“When weary Washingtons say, ‘so you rescued one, there are millions of others.  What’s the point?’ I say ‘I think Elisabeth understands the point. Elisabeth is the point.” – Sharon in Terrify No More.

Nasrin is the point.  My little old lady is the point.  When society makes us feel discouraged or feel hopeless, we have to remember those that we are in relationship with and know that THAT is the point.  We can’t give up.  We can’t let the overwhelming appearance of need paralyze us into doing nothing.  We are the good people that need to be God’s character on earth bringing justice to the oppressed.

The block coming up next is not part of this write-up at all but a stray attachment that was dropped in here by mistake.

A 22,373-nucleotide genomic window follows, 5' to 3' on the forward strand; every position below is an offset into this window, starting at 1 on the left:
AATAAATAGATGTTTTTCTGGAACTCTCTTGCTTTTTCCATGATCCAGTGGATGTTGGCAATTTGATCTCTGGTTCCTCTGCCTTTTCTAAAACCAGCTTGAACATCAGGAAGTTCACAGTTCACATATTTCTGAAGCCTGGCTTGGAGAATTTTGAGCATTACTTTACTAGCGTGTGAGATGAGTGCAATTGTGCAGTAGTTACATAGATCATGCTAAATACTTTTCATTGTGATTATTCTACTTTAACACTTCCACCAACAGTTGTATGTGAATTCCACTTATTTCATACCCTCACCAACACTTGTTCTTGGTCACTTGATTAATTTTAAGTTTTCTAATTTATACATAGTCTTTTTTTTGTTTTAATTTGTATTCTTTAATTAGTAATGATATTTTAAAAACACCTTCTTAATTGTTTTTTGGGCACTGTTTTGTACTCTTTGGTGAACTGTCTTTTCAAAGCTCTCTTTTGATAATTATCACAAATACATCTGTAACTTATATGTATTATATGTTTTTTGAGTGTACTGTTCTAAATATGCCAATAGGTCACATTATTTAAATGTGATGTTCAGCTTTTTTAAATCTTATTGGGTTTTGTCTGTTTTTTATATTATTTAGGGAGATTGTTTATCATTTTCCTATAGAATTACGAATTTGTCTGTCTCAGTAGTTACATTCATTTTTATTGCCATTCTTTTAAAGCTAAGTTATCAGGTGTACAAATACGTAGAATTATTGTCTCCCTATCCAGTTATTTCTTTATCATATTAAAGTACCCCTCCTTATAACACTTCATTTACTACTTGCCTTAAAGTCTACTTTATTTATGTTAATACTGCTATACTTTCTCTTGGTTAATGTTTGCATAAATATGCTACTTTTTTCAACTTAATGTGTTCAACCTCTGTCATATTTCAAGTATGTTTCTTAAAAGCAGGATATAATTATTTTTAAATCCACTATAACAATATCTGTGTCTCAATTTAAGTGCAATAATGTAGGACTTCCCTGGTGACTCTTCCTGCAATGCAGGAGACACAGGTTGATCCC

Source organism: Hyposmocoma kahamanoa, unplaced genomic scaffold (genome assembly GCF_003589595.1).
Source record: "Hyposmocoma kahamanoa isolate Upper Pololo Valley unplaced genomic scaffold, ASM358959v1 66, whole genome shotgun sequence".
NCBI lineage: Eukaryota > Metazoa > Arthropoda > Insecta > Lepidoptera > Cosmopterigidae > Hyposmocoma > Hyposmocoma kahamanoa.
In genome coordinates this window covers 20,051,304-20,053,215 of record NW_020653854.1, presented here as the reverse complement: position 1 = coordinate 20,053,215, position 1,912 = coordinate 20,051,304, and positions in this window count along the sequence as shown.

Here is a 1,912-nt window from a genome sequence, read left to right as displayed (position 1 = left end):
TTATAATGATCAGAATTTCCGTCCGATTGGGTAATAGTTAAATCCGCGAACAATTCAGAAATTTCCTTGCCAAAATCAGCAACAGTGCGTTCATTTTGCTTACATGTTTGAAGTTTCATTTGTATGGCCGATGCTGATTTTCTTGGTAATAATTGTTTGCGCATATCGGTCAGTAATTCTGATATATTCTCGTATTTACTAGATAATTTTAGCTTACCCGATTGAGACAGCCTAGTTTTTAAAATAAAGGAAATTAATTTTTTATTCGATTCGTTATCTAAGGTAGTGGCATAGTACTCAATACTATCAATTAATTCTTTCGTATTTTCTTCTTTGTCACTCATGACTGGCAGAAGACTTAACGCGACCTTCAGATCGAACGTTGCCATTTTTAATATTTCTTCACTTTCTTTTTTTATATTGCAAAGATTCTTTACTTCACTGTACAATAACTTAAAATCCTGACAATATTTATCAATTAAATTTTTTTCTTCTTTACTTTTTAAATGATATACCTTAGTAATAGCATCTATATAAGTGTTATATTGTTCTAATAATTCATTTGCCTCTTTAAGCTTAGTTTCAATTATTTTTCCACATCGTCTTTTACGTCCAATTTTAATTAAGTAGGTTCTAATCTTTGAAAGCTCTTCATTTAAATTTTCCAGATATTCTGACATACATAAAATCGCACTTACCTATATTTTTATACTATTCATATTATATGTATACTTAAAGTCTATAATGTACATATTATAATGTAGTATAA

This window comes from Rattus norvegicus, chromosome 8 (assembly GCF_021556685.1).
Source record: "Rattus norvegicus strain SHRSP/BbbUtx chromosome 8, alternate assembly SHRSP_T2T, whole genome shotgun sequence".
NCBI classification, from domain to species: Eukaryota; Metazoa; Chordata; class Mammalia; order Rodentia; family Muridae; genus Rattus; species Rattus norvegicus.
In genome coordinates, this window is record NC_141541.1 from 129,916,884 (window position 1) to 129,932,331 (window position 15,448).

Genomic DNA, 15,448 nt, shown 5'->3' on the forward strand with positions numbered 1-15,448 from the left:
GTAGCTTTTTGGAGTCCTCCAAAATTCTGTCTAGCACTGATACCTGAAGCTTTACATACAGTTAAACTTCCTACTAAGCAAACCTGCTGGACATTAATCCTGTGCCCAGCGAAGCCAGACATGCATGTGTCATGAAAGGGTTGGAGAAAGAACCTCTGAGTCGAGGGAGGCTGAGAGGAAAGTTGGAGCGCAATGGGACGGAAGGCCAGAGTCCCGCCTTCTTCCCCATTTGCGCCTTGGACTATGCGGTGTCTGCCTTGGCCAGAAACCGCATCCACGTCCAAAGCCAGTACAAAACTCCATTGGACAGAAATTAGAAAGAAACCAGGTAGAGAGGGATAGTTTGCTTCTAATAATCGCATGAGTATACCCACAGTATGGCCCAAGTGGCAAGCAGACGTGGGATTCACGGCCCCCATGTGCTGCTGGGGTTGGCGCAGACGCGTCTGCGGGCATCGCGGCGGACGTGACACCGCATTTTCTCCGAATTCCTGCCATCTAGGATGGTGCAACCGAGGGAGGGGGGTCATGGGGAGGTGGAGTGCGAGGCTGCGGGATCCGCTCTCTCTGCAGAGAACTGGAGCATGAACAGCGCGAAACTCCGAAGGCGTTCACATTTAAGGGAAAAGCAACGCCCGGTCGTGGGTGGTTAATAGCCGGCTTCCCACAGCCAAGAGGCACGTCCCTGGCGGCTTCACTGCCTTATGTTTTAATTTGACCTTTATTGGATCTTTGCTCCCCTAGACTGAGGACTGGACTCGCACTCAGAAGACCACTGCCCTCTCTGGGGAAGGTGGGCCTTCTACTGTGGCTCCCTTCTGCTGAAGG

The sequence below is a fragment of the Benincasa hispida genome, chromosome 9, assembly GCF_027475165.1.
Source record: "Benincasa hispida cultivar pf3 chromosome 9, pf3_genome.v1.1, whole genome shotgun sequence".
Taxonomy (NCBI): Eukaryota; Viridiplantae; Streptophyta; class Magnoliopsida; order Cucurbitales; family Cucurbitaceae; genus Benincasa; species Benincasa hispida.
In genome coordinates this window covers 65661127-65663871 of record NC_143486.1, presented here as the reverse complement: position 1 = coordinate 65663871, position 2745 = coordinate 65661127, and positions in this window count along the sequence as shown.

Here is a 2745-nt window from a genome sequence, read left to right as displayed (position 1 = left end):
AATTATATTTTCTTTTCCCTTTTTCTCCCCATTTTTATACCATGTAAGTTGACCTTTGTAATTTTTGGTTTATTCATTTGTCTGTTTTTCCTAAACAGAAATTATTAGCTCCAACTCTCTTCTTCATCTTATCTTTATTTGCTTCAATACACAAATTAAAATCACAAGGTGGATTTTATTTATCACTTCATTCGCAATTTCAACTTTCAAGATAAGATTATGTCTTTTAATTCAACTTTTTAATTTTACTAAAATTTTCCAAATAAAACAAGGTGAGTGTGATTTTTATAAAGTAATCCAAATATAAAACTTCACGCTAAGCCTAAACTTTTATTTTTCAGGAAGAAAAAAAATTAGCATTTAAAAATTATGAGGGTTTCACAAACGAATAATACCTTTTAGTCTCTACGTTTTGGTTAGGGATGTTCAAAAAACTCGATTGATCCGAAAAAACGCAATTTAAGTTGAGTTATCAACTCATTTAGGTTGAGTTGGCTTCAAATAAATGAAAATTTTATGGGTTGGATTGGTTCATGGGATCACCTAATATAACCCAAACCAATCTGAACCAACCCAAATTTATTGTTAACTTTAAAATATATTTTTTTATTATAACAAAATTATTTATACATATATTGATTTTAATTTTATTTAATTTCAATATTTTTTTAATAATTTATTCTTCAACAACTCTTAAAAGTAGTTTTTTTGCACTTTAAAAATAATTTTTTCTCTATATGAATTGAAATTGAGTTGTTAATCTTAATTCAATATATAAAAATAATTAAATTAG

See, if my time here was short , I would have never been pushed to put puzzle pieces together and go through some of the hard times, which I hated, into learning lessons that I love.  It’s not easy.  It’s stinkin tough at times.  I pray to never lose hope in the value of a single individual.

Thank you for the encouraging emails and words of wisdom.  At times, I am the individual that needs rescued and I am very thankful and blessed for having family and friends that get the point.